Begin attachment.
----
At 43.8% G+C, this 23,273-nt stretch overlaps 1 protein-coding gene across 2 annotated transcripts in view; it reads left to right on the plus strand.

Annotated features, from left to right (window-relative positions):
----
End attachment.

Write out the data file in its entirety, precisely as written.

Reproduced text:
At 43.8% G+C, this 23,273-nt stretch overlaps 1 protein-coding gene across 2 annotated transcripts in view; it reads left to right on the plus strand.

Annotated features, from left to right (window-relative positions):